Renovations and Extensions Design and Planning

Do you need to add on in order to keep up with your family’s growing needs? Renovating or adding onto your home is very common, but planning a renovation can be a little bit more complicated than designing a new home. Knowing what you want and being able to ask yourself the proper questions will help the process run more smoothly.

Designing a renovation.

Designing a renovation involved more than knocking out a wall or adding onto the back yard. Just as with a new home design, planning for a renovation requires a consideration of:

  • what features you want to add on
  • arranged those features in relation to your existing floor plan
  • and their required dimensions.

Prioritize the features that you intend to add and make certain that the space for those features is provided for first. Once you’re happy with your primary features, arrange the other features around them.

Removing walls.

Before knocking out an interior or exterior wall, you need to know everything there is to know about that wall before you even begin the process. What is inside, above or on the other side of the wall you plan to remove will require some special considerations. Here are the questions that you need to ask yourself before you plan to remove a wall or feature:

  • What is inside the wall? Hidden electrical, plumbing and other mechanical chases could be located inside the wall that you’re planning to remove and you will need to plan for their relocation.
  • Is the wall load bearing or non-load bearing? In many cases, the wall that you are planning to remove helps to hold up the structure, whether another floor or a roof. It is essential that proper support is given for the structural members that are using the wall for support to be considered and planned for, so that you don’t cause your house to collapse.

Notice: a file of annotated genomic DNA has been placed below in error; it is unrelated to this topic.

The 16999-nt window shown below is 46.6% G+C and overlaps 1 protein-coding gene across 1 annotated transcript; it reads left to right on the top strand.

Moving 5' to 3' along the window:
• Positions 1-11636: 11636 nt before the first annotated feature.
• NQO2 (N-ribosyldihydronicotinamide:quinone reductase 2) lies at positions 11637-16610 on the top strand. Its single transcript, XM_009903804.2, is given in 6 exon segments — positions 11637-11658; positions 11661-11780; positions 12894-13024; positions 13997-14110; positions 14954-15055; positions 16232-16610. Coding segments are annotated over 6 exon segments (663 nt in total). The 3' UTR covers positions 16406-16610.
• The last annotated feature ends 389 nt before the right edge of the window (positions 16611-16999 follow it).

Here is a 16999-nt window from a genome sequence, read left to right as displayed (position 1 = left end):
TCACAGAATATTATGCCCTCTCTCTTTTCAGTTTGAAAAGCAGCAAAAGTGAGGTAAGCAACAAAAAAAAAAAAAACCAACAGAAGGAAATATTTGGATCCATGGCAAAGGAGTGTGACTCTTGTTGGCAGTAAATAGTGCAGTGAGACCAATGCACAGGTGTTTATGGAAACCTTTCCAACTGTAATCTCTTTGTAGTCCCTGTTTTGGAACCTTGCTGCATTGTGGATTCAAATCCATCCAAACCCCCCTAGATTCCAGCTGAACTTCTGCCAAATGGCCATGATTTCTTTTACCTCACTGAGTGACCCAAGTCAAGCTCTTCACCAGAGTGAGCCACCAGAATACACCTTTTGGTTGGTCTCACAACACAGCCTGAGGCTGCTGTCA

• What is outside the wall? If you’re looking at removing an exterior wall, you will need to consider what is on the outside of the wall, such as electrical disconnects, air conditioner condensers, fences and other structures that might need to be relocated. Consideration for their relocation needs to be put into your design as well.

It is much better to know what you’re getting yourself into during the planning stage and account for every possible consideration instead of having to deal with a surprise, which often times ends up costing you more than you had originally planned to spend.

Exterior Additions

When planning an exterior addition, you need to consider all of the above questions as you put together your design, but you will also need to ask yourself several more questions that are unique to what is required to add on and integrate that addition into your existing structure.

  • Are there any underground utility lines in the area where you plan to build your addition? Gas lines, sewer lines, electrical lines and automatic sprinkler lines need to be accounted for and their relocation needs to be added into your design.
  • How do you plan to tie into your existing roof? Sometimes the most challenging part of an addition is dealing with how it will tie into your existing roof or wall while making certain you don’t cause any leaks.
  • How will you get water away from your new addition? Providing for proper drainage so that you don’t create a leaking or flooding problem has to be considered.
  • What and where are my property setback lines? Most local building codes have front yard, side yard and back yard setback dimensions, which prohibit you from building a certain distance from the property between public access and your neighbour’s property line. You will need to know those dimensions as you plan to make sure that your addition fits within those lines.

Consulting a professional

If you’re unable to answer any of the above questions adequately or simply can’t seem to make what you need come together the way you want it, a professional designer or builder will probably save you both money and headaches down the road. Besides being able to help you with the design, they can give you advice on local building codes and even help you in the process of applying for a variance when special circumstances require it.

Conclusion

Keeping up with your family’s growing needs often requires an addition or renovation of your existing home. Though it’s a little trickier to plan for and design, if you ask yourself the right questions and/or consult the right professionals to help you, you can provide the necessary, extra space that you need.